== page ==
For most of us there are three things more important in our lives than anything else. Firstly, there is our family relationship, partner, children, etc. Secondly, there is our home, and thirdly our job. And yet, despite this, so many people do not adequately research the organisation to which they have applied.
Retail recruitment consultants often complain that so many employer interviews are cut short when the first question asked is, “have you been to one of our stores?” and the answer is “No”. If you’re going to work for a retail firm then, quite frankly, not to have visited a store beforehand is insulting to the employer. In a straw poll, most consultants said that about 20% of candidates do not do this even if they have been advised to do so by the consultant.
Rule number one when interviewing at a retailer or hospitality company: visit at least one of their sites.
Just visiting a site may not be enough. You should do your own SWOT analysis of the site you visit. SWOT stands for strengths, weaknesses, opportunities and threats. See our article online by searching ‘SWOT retail appointment’. Be sure to focus more on the strengths and opportunities, for no employer wishes to be told that their business is weak or threatened.
The next vital piece of research is to find out what has been said about them in the press recently. This is easy. Just do an online Google check on the company’s name and look for anything that has been said about them. At interview, focus on the positives and avoid any scandals if you can.
Look at the company’s own website and see what they say about themselves. You should spend some time on this and make sure you know the name of the CEO. Interviewers often refer to their CEO by their first name and presume you know to whom they are referring. You will look foolish if you say, “Who’s Michael?”.
If it’s a public company, then know the share price. This is easily found online. You should have some idea about how the company is performing. If it is not a public company, then see if there are any recent announcements concerning performance.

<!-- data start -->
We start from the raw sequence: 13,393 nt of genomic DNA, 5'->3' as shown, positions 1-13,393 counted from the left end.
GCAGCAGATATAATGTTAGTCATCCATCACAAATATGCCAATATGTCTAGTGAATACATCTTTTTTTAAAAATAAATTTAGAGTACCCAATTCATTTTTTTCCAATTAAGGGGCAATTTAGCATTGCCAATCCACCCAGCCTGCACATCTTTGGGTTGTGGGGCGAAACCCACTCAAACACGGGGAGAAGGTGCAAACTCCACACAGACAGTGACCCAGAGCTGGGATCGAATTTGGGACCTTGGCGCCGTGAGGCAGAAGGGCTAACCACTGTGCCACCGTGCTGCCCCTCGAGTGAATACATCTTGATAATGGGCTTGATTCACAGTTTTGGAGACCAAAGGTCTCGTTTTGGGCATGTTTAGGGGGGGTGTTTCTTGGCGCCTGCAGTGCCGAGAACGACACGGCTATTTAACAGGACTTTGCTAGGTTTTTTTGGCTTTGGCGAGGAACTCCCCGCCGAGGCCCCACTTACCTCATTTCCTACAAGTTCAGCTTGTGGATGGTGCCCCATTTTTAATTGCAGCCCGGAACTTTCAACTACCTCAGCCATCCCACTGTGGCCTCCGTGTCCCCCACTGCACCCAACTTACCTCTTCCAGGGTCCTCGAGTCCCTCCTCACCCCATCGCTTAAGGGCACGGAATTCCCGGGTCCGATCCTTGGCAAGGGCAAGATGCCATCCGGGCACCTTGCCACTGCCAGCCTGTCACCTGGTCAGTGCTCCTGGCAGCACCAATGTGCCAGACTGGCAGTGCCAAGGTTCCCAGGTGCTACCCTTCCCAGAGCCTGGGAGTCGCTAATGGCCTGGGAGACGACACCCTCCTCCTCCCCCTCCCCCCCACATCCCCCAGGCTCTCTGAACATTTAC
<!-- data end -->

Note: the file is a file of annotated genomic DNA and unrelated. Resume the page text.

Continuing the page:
If you know who your interviewer is then you should most certainly research them. They will almost surely be on some form of social media and you may find useful clues that will help you. For example, if you have a similar hobby or support the same football team.
Whilst talking about social media, check your own profiles as you can be sure the employer will research you. If you have anything remotely controversial or potentially embarrassing on your Facebook account then make it totally private or remove it. Facebook probably loses more job opportunities for people than it helps find. If you’re on Linkedin, then make sure your profile is up to date.
This may sound obvious but check, double check, and then check again where you are going for the interview. Check your journey time so that you are not late. Being late is forgivable and will probably not be too damaging. But, being late will make you flustered and you will not give your best.
Almost all interviewers invite you to ask questions. The quality of your questions may be crucial to your success or failure. Questions about the company’s expansion plans, most challenging trading areas and how they beat the competition all go down well. Questions about any recent bad press may not help; and questions about your remuneration, holiday entitlement and the like belong at the end of the process and not at first interview.
Do have a good idea about who their competitors are. You will often be asked this. Be careful not to insult them. For example, if you’re interviewing with Cartier you should not suggest that H Samuel is their competitor. Sainsbury’s is an obvious competitor to Tesco; but both may take umbrage at being compared to Lidl. When discussing competitors, be sure to position the employer positively in comparison to any competitor.
Finally, be prepared to be asked about other irons you have in the fire. If you are interviewing elsewhere there is nothing wrong with telling the employer this. You may be asked which would be your preference.
The only answer that the employer wants to hear is that they are the first choice.
You may expect to be shown the door if you say that their competitor would be your first choice.
Whatever you say, you must sound like you are very keen on their job even if you are not. Let’s face it, you want to be offered. A job offer boosts your confidence, and may be good enough that they become your first choice. If you don’t get offered, your confidence is damaged and you’ve missed an opportunity.